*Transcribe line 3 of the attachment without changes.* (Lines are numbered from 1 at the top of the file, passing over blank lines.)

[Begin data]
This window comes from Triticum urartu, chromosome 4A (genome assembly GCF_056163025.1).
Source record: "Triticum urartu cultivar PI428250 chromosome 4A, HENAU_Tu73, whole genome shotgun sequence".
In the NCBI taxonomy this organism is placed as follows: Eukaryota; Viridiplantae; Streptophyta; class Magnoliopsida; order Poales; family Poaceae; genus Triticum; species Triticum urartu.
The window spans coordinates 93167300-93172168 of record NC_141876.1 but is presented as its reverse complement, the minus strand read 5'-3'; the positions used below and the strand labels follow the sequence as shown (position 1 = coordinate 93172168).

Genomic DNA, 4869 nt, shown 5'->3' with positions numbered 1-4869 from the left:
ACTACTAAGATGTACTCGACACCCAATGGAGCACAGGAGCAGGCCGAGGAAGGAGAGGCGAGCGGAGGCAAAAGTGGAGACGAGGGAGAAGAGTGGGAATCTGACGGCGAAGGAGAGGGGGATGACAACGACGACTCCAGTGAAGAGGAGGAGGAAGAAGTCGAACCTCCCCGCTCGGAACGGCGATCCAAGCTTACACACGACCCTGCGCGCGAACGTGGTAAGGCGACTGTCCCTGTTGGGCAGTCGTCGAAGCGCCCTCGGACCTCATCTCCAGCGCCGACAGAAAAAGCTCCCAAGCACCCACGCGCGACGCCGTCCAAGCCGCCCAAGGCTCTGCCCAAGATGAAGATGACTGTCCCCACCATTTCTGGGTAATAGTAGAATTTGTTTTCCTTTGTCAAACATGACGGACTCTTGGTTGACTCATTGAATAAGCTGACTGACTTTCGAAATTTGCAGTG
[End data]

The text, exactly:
In the NCBI taxonomy this organism is placed as follows: Eukaryota; Viridiplantae; Streptophyta; class Magnoliopsida; order Poales; family Poaceae; genus Triticum; species Triticum urartu.